The Future Semiotics of A.S.M.R.

— single channel video
— 7:06min

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In The Gulf War Did Not Take Place, Jean Baudrillard argues that in our post-modern media landscape, the relationship between war and its spectator has changed. The same explosions are displayed repeatedly, until the audience get used to them and eventually deconstruct the violence and genuineness. For me, A.S.M.R., which is both sensual (stimulating) and soothing, is a perfect metaphor for the media’s effort to both entertain (stimulate) and heal the audience. This video essay aims at creating a dictionary for the future ASMR experiences we will have through our media: from tingling to trance.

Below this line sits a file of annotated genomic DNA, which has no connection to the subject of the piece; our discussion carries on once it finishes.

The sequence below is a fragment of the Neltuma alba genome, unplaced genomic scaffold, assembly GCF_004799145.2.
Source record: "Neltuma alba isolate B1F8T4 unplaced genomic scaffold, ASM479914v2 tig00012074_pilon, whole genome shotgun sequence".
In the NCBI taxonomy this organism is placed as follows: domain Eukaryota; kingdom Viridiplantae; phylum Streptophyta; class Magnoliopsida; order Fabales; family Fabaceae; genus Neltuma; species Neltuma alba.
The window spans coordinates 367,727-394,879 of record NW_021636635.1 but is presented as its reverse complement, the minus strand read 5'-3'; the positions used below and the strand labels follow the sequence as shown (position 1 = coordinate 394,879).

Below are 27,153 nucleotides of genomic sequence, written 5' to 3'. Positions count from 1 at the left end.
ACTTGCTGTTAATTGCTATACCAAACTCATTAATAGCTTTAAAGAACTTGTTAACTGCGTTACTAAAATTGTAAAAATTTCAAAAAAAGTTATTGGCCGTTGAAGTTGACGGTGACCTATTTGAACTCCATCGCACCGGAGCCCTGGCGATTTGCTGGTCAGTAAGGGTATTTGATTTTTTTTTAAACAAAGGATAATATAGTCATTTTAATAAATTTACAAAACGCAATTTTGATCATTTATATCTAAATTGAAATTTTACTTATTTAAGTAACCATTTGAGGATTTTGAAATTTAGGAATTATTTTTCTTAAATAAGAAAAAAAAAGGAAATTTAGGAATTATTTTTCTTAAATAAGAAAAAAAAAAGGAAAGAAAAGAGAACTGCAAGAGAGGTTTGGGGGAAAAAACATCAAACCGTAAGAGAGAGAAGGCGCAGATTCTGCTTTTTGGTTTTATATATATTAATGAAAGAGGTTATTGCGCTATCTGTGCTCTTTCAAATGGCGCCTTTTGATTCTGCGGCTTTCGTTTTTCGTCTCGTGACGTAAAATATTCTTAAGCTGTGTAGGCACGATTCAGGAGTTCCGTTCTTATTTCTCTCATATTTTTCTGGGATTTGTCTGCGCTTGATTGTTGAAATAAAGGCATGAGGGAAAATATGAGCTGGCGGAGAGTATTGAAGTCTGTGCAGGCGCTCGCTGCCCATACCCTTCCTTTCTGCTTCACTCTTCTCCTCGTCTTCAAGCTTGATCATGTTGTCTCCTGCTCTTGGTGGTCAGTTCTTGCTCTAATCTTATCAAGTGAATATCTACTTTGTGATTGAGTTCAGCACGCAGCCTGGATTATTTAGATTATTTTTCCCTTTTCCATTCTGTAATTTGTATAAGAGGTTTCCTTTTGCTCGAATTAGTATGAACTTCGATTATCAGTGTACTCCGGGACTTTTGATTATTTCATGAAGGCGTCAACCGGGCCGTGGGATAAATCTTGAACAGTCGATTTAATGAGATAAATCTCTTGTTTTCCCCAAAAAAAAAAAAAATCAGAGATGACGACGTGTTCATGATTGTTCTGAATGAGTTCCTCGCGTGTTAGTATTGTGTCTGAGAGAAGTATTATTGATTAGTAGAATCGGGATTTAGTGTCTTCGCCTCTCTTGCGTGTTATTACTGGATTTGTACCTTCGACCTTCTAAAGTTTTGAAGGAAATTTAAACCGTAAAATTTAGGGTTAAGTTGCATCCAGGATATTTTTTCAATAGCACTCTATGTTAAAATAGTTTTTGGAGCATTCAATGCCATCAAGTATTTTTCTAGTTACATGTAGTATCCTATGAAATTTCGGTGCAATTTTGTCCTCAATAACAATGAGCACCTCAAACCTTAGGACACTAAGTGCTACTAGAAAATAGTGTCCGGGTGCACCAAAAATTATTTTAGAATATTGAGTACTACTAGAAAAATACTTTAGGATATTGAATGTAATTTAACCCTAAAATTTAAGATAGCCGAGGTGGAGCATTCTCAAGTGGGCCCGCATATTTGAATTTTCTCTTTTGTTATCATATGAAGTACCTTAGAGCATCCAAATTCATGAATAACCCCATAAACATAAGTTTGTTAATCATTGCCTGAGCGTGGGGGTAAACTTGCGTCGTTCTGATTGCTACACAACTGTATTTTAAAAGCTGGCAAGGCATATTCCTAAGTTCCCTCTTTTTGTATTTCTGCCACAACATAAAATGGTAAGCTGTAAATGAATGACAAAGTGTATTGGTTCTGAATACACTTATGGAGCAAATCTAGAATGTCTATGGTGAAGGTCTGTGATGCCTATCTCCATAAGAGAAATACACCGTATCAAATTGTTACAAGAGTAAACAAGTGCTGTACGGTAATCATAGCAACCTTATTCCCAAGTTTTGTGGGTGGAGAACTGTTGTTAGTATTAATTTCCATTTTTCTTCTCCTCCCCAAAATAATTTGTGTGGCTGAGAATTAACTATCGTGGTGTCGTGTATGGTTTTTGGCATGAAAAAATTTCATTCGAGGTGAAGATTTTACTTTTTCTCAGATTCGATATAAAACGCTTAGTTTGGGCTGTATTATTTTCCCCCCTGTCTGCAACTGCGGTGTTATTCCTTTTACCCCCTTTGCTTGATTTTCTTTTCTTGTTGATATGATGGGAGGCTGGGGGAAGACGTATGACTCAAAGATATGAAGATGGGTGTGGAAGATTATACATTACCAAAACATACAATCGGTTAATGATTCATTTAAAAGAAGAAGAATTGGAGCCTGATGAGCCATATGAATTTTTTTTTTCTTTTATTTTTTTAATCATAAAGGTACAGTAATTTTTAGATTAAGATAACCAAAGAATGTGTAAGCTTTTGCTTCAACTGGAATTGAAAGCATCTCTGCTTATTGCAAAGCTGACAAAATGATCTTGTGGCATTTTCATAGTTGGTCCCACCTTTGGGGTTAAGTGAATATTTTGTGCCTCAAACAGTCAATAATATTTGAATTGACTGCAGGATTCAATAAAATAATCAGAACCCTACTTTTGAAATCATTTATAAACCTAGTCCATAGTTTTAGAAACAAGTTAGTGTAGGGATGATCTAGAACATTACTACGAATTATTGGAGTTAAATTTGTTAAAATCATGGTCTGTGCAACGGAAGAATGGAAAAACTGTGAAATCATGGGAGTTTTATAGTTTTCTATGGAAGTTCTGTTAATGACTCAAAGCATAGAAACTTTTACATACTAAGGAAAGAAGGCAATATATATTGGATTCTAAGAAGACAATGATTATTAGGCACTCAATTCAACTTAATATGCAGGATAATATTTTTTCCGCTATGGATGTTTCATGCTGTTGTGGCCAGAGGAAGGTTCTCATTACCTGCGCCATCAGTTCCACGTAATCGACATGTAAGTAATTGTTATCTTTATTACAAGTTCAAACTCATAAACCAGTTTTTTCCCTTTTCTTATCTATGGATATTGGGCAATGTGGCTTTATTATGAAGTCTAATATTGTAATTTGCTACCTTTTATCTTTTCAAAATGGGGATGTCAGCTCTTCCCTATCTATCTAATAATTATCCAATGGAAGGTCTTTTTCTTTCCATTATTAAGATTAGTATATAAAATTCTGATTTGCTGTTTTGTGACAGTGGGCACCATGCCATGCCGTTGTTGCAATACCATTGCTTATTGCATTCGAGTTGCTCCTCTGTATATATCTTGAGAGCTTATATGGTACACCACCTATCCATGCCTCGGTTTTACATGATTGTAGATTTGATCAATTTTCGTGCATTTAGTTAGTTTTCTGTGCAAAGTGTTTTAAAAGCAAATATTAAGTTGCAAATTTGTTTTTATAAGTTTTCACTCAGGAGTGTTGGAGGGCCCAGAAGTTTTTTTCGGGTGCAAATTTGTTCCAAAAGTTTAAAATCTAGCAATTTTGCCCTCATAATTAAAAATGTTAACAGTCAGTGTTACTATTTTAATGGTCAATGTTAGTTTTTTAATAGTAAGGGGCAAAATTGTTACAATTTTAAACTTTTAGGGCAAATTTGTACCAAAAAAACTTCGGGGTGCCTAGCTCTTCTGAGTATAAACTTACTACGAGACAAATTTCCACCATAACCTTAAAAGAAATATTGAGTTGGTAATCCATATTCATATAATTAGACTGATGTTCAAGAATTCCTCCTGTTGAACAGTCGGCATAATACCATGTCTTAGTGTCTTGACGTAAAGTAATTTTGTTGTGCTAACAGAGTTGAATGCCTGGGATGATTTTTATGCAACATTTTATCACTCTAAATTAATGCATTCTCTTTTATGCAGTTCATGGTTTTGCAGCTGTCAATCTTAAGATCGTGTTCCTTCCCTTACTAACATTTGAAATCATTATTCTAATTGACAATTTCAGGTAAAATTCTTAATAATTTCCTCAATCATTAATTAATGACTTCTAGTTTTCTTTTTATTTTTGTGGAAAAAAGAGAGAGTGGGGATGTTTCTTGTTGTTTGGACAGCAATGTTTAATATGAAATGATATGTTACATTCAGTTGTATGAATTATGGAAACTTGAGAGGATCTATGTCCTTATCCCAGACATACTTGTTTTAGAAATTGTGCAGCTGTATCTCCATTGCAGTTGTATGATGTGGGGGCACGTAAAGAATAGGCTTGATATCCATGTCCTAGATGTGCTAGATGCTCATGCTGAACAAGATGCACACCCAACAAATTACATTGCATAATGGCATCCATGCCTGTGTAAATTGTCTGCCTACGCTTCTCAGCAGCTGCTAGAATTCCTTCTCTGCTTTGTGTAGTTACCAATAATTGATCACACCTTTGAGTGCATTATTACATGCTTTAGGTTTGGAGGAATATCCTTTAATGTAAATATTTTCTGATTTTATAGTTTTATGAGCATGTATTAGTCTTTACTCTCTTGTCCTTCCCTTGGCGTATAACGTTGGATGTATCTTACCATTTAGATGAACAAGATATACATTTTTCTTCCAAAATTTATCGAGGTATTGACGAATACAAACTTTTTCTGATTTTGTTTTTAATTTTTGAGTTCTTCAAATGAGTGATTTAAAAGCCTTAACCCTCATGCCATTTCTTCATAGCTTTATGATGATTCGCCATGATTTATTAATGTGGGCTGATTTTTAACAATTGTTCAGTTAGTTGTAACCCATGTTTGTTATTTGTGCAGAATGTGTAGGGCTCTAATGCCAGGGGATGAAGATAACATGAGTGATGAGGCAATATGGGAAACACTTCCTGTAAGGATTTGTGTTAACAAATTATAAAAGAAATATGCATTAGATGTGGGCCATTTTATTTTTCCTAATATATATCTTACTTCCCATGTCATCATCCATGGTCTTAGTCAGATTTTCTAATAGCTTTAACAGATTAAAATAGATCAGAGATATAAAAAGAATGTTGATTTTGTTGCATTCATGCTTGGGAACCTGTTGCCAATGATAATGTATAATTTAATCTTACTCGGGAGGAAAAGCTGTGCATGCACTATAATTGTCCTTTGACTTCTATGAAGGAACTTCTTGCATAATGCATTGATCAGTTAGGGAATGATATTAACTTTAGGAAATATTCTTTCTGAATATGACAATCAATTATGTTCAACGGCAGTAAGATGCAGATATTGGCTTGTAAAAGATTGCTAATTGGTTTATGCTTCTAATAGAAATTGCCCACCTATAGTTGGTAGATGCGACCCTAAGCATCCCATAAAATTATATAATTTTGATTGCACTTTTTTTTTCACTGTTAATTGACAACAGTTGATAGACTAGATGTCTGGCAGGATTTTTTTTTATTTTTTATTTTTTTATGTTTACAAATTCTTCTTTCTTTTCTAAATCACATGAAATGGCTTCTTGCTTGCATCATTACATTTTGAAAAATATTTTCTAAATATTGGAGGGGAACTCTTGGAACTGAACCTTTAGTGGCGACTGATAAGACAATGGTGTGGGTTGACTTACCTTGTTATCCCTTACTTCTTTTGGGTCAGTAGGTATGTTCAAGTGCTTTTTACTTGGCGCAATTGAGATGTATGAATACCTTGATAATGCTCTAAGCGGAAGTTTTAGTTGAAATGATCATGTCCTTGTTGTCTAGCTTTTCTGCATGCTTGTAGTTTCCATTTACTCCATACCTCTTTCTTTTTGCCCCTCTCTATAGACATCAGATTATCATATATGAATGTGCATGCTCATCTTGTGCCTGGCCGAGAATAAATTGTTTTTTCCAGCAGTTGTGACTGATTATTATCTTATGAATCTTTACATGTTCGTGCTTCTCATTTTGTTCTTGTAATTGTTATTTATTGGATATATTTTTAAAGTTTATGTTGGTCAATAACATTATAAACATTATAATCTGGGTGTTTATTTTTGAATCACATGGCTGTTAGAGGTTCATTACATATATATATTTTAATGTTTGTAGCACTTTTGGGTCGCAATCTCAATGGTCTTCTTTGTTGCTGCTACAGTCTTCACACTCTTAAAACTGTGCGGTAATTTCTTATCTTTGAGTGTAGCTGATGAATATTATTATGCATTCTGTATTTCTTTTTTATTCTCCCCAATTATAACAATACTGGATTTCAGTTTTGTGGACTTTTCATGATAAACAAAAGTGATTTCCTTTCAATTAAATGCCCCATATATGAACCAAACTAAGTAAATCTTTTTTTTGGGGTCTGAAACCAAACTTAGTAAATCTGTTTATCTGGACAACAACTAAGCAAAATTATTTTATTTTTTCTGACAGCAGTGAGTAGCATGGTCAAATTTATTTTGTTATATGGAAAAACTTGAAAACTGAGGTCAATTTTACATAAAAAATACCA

This work is inspired by artist Yuxiang Dong’s work Semiotics of ASMR. However, what is different here is that I do not focus on the present of A.S.M.R.. Instead, I try to imagine the future of A.S.M.R., when the meaning of its symbols doesn't matter anymore, and can be associated with anything.

在《海湾战争不曾发生》中,鲍德里亚指出,在后现代媒体环境中, 战争与其观众之间的关系已经改变。同样的爆炸被反复展示,直到观众对这些画面习以为常。暴力和真实性由此被解构。A.S.M.R.既是感官的(刺激的),又是温柔的,因此,我认为它是现代媒体既要娱乐、刺激又要治愈观众的完美隐喻。在这段视频中,我将ASMR的声音与网络上流传的暴力事件的新闻片段结合起来。通过匹配声音剪辑,该视频旨在为我们未来通过媒体获得的ASMR体验创建一本字典:从刺痛到恍惚。


Credits: AP, NBC, ABC News